Ships and vessels are a complicated mix of numerous machinery and equipment. Just like other machines, they require regular upkeep and maintenance to run efficiently. 

For shipping operators, the safety of the lives and cargo onboard as well as the security of the ship’s assets are far too critical to ignore. There is simply no room for error when it comes to ship maintenance and repair.

There are different types of maintenance programs that can be carried out to achieve optimum vessel performance. This article focuses on two major types of such maintenance programs and lists the differences between each. They are:

  • Condition-based maintenance 
  • Planned maintenance

What is Condition-Based Maintenance (CBM)?

As the name suggests, it’s the type of maintenance program that is based on condition monitoring. In other words, it involves monitoring and assessing the status of every machinery and component on a regular basis. Repair or maintenance work is done as and when need arises. 

 Condition-based monitoring has its own share of drawbacks and benefits. Because a maintenance program based on condition monitoring doesn’t require advanced planning, there’s little opportunity to prepare for possible defects early on. 

On the flipside, this method offers benefits like: 

  • Reduces the overall maintenance costs as regular tracking of condition minimises the need for damage control 
  • Ensures that the machinery is always operated at optimum condition 
  • Improves reliability and efficiency of the machinery
  • Cuts down the overall maintenance related costs and activities
  • Increases vessel availability, streamlined and simplified classification procedures

What is Planned Maintenance (PM)?

Maintenance is essential for the welfare of the ship and all within it. However, it can become a huge inconvenience when it occurs unexpectedly. It can disrupt the proper functioning of the ship and everything associated with it. A shipping company can incur significant losses if the ship has an unplanned downtime. 

Planned maintenance is a more strategic approach to tackle this problem. It takes into account the need for periodic maintenance. It integrates different machinery readings and runs time to schedule mandatory maintenance checks. It compiles data like engine run time and manual logs to schedule maintenance as it reaches a certain limit.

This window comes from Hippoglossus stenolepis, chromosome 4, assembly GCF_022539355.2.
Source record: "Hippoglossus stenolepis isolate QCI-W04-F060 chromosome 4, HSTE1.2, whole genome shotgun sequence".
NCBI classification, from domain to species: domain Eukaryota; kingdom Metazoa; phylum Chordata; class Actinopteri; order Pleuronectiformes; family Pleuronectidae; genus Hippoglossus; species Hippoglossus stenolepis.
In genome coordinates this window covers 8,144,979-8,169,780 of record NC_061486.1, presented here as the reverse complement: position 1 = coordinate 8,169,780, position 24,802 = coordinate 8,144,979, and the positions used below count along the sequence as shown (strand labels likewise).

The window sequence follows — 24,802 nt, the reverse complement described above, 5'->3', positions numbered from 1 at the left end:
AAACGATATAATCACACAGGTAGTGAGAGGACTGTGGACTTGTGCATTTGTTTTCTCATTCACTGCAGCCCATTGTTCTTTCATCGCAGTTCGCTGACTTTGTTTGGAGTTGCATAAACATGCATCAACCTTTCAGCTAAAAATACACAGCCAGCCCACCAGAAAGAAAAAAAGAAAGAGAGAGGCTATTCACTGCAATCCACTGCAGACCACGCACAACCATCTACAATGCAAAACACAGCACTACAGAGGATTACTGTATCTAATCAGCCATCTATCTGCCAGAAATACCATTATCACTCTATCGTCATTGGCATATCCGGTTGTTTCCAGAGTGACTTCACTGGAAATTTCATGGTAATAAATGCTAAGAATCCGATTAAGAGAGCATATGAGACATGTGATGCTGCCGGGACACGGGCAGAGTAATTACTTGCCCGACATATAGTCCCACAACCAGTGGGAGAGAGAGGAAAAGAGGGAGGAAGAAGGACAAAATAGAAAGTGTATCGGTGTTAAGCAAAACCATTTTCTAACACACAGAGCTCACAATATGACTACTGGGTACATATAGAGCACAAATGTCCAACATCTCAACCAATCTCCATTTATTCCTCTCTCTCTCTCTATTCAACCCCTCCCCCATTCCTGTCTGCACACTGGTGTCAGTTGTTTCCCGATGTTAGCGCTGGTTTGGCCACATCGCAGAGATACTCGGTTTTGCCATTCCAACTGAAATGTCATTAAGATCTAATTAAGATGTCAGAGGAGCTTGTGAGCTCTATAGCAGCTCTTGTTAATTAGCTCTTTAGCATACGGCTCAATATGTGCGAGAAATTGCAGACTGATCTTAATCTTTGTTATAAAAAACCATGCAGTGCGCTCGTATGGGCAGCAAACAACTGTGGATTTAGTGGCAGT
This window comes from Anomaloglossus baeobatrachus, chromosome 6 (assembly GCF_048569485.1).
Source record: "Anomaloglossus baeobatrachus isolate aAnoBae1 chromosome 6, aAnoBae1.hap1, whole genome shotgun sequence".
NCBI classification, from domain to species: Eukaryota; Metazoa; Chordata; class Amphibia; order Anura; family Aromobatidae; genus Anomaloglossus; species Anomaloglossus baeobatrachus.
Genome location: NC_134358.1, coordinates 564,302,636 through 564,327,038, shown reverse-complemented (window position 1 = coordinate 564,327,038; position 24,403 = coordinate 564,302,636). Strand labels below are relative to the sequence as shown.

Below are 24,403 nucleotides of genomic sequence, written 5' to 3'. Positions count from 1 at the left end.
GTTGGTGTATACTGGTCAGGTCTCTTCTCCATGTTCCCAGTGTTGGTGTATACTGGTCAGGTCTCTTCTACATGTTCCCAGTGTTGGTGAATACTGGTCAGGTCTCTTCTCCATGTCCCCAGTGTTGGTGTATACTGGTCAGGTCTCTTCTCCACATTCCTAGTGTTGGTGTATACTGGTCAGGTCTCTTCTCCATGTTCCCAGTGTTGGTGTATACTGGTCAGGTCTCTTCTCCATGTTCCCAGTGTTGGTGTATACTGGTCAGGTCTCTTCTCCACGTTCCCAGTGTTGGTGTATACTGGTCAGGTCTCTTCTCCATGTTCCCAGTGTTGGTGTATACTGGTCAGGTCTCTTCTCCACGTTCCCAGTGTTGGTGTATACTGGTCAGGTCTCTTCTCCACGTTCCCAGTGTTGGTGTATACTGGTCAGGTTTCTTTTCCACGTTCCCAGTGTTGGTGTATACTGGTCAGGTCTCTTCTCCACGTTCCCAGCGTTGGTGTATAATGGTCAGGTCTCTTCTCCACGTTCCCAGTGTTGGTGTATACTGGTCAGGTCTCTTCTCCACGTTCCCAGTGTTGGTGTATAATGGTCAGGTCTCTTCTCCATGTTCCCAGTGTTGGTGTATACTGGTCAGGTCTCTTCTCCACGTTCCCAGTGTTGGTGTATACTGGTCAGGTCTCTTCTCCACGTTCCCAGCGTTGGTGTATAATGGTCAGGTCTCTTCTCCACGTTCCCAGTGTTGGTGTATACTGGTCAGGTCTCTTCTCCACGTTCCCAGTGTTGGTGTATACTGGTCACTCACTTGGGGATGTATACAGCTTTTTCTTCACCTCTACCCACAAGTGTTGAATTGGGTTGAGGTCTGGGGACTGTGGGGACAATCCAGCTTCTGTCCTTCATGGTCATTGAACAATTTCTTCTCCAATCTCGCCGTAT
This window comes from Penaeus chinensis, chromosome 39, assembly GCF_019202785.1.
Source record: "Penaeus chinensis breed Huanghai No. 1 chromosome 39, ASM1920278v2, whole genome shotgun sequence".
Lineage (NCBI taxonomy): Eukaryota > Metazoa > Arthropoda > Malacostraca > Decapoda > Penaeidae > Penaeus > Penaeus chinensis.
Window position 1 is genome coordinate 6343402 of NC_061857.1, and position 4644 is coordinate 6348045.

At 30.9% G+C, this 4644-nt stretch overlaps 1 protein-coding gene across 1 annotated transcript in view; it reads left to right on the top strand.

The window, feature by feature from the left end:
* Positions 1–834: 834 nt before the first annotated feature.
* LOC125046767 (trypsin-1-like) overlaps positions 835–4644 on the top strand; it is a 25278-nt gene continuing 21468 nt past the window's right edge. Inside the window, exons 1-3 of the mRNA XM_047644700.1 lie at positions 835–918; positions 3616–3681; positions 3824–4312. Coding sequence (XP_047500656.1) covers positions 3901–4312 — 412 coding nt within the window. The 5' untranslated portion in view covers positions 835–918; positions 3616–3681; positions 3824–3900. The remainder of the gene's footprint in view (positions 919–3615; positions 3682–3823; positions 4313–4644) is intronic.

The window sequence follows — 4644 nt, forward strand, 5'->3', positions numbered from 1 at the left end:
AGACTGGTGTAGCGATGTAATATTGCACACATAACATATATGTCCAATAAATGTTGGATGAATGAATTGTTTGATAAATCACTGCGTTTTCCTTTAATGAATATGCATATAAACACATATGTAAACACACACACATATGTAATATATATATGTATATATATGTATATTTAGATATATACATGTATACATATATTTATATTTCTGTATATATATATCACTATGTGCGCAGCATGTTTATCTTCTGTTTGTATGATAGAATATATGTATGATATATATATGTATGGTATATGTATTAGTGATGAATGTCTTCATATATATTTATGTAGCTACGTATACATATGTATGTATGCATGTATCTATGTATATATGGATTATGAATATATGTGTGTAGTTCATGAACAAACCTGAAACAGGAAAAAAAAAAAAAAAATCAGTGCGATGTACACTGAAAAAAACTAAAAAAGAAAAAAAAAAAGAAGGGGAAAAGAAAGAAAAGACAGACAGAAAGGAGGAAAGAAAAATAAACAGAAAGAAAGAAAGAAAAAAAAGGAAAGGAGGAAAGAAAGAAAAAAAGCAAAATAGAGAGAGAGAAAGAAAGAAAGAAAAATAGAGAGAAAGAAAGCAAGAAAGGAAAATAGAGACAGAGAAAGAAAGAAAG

The planned maintenance system has certain advantages over other types of maintenance programs. They include: 

  • Lower maintenance costs – A preventive maintenance plan spot small issues before they become big ones. It acts as a stitch in time and saves valuable money. 
  • Longevity – A well-maintained asset has a longer life span. Maintaining ahead of damages ensures that the machinery is in its optimum condition, ensuring that it performs to the guarantee of the manufacturer. 
  • Safer work environment – A well-maintained equipment ensures the safety of those who work with it. Conducting maintenance work before it breaks down prevents hazards that might occur from having faulty equipment 
  • Better workplace culture – Keeping the machinery people working in optimum conditions ensures an optimum working atmosphere. Planned maintenance to prevent damages allows employees to have stress-free work time. This increases collaboration and productivity. 
  • Decreased downtime – A machinery failure that comes by surprise can have big consequences. An unexpected downtime for the ship can mean all the activities associated with it are disrupted. It could cost the company dearly. 

Major Differences Between Condition-Based Maintenance and Planned Maintenance

While both these methodologies have their own set of benefits and contribute to the overall welfare of the ship, they have stark differences too. Based on the needs and the capacity of a shipping company, they can choose the apt methodology to employ for maintenance. 

Some of the major differences between the two are:

  • CBM relies on continuous data to predict failure to initiate maintenance. PM relies on scheduled intervals to initiate intervals whether or not the machinery requires it. 
  • CBM has a preventative approach while PM has a planned approach. 
  • CBM can lead to excessive maintenance costs in comparison to PM which will always have a lower maintenance cost.

Shipmate for All Maintenance Methodologies

Whether a company decides to choose a planned maintenance methodology or a condition-based one, it has to be backed with proper software. Shipmate offers comprehensive software solutions for all maintenance programs. Be it a planned maintenance program or condition-based maintenance program, Shipmate offers customised solutions for your needs. 

Which of the two methods do you think is more effective for ship maintenance? Let us know in the comments.